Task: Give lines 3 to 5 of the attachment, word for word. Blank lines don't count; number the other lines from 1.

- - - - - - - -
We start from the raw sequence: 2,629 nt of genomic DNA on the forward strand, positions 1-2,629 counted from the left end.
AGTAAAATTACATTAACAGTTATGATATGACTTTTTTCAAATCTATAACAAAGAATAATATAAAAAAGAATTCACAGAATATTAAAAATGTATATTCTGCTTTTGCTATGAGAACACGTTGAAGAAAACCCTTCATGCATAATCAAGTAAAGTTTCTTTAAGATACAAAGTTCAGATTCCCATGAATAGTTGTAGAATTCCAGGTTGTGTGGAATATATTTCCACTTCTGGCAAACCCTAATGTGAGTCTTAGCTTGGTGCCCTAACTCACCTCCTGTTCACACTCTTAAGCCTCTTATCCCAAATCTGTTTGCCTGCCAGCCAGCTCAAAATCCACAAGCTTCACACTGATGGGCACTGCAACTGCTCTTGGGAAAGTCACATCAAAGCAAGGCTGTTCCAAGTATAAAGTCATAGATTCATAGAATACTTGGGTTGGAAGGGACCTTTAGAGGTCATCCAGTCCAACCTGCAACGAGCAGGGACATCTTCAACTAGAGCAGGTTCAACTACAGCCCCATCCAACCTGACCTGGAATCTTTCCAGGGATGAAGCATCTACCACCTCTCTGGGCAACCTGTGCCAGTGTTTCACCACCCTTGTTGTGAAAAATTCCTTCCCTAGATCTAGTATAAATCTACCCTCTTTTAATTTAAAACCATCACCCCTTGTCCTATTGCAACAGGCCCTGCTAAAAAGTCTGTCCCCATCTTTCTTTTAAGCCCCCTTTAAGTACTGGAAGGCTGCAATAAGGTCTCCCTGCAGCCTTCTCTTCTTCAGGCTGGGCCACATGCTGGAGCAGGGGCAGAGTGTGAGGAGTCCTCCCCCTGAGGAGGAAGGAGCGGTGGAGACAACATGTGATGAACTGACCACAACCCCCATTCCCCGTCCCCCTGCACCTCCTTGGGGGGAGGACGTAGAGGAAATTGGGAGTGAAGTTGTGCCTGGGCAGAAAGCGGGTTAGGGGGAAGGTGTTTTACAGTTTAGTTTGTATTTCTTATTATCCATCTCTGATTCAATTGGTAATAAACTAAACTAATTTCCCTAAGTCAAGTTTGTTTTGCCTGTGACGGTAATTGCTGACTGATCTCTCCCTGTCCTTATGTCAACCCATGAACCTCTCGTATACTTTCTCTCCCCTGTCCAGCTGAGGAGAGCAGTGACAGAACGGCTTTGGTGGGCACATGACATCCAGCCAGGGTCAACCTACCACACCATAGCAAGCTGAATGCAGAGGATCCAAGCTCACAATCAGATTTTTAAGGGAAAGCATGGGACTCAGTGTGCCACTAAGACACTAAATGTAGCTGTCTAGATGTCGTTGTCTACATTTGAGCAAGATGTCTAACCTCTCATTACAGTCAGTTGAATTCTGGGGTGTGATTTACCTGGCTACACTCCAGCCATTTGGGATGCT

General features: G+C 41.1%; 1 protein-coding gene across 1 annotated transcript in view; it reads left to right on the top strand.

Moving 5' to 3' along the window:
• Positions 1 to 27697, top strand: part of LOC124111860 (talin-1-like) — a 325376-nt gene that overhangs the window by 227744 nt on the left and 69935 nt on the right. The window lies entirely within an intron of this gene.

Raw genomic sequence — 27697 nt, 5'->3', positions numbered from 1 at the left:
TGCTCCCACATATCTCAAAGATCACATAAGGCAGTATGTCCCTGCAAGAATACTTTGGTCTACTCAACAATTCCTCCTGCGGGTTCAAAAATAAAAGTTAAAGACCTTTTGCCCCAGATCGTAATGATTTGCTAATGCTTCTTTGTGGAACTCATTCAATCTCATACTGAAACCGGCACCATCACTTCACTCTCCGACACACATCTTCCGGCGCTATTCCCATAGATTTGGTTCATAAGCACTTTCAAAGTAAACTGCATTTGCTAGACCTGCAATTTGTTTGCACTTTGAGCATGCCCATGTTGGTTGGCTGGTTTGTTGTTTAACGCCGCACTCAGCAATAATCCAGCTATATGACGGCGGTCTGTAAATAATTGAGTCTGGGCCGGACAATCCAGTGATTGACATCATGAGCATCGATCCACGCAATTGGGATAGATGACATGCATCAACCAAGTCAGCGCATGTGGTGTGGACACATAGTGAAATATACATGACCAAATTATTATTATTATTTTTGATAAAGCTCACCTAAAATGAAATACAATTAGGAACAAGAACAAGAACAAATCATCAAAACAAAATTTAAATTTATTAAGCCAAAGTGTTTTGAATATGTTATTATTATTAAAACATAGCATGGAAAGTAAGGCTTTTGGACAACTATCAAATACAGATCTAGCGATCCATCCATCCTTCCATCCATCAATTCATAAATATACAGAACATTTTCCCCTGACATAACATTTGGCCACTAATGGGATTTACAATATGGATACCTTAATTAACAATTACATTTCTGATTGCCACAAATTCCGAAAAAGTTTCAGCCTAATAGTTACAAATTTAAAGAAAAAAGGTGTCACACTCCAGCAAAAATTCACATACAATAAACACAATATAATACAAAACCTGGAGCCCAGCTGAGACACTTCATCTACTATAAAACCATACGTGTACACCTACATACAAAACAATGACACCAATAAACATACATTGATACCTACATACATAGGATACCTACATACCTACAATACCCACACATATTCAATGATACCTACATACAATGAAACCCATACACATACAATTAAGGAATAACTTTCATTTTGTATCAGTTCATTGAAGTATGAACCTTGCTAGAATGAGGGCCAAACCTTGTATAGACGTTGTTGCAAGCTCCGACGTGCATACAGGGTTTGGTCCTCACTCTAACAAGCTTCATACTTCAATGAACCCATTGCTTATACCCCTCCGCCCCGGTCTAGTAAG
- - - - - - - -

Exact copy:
General features: G+C 41.1%; 1 protein-coding gene across 1 annotated transcript in view; it reads left to right on the top strand.

Moving 5' to 3' along the window:
• Positions 1 to 27697, top strand: part of LOC124111860 (talin-1-like) — a 325376-nt gene that overhangs the window by 227744 nt on the left and 69935 nt on the right. The window lies entirely within an intron of this gene.